Aims: To investigate quality of life in patients with gastro-oesophageal reflux disease.
Patients: A series of 704 patients were randomised to treatment with ranitidine 150 mg bd, omeprazole 10 mg om or omeprazole 20 mg om for 2 weeks. Asymptomatic/mildly symptomatic patients were followed for 12 months.
Methods: The Psychological General Well-Being index and the Gastrointestinal Symptom Rating Scale were completed before and during short-term and intermittent treatment.
Results: The quality of life response rate was > 80%. The majority of the patients receiving omeprazole 20 mg om (55%) had symptom relief after 2 weeks despite the fact that more patients on ranitidine required 4 weeks' treatment and an increased dose. There was no difference in the reflux dimension of Gastrointestinal Symptom Rating Scale between treatments in the initial treatment phase, but the total Gastrointestinal Symptom Rating Scale score improved significantly more on omeprazole 10 mg om than on ranitidine 150 mg bd (p = 0.006). Both doses of omeprazole improved the total Psychological General Well-Being score more than ranitidine (omeprazole 10 mg om versus ranitidine 150 mg bd, p = 0.005, omeprazole 20 mg om versus ranitidine 150 mg bd, p = 0.031). During follow-up, relapsing patients returned to pre-treatment symptom and well-being scores, but these dimensions were restored after treatment.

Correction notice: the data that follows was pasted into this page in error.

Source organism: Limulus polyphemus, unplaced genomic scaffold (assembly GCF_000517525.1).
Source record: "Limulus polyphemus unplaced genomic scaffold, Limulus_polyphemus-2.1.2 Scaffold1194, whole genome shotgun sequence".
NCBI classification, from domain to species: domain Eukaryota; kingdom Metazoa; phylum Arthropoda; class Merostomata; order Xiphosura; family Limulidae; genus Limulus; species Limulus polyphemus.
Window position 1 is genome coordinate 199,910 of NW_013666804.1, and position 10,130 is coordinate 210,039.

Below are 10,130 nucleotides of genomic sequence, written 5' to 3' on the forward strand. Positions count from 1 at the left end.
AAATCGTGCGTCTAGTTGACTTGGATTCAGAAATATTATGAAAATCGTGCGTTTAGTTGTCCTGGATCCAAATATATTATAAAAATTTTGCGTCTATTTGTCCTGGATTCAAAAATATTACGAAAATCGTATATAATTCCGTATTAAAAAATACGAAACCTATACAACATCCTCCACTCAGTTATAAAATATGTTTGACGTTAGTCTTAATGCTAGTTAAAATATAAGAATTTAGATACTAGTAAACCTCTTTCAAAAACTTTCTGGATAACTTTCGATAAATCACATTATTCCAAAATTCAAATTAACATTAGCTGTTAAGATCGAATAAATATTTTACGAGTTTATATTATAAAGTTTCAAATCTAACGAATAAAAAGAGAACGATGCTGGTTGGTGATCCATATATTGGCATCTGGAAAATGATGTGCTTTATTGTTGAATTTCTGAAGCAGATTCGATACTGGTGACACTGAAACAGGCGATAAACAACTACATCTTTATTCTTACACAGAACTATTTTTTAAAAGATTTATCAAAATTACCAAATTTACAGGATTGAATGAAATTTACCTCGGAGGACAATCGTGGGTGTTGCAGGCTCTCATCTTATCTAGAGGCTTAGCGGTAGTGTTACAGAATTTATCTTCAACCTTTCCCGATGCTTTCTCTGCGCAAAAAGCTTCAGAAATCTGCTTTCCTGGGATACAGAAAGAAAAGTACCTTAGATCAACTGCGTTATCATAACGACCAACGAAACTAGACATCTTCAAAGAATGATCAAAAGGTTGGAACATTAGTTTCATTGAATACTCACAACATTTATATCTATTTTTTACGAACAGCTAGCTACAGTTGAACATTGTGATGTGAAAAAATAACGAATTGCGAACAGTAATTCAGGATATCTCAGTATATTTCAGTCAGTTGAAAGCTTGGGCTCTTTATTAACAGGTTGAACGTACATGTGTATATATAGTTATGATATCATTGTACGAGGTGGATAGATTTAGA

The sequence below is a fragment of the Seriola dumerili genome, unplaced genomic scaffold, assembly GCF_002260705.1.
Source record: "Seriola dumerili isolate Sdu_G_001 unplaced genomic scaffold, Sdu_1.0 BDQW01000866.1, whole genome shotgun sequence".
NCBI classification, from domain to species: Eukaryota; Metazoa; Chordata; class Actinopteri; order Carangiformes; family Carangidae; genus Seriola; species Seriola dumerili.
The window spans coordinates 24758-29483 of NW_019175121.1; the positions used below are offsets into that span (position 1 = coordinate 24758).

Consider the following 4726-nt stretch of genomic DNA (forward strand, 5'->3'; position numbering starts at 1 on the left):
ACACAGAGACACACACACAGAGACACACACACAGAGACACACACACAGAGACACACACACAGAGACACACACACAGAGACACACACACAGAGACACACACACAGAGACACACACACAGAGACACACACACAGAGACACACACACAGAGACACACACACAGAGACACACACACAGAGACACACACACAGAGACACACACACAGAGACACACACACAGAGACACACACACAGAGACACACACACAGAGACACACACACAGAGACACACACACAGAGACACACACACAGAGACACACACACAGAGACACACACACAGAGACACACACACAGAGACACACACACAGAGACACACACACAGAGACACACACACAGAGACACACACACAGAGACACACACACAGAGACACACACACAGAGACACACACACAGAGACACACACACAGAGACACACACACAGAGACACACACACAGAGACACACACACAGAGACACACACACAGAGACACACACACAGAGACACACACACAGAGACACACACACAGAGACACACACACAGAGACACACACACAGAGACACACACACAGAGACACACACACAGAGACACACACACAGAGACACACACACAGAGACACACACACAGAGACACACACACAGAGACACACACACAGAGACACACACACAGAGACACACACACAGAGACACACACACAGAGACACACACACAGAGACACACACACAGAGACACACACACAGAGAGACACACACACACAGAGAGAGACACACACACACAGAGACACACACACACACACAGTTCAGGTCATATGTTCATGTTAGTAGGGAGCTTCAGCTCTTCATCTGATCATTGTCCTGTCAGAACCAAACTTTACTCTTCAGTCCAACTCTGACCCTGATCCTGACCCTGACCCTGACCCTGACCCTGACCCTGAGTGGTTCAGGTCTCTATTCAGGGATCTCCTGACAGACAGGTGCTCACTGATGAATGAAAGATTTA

Conclusion: The quality of life is impaired in patients presenting with reflux symptoms. Irrespective of whether the patients presented with endoscopy positive or endoscopy negative reflux disease, treatment on demand improved the quality of life.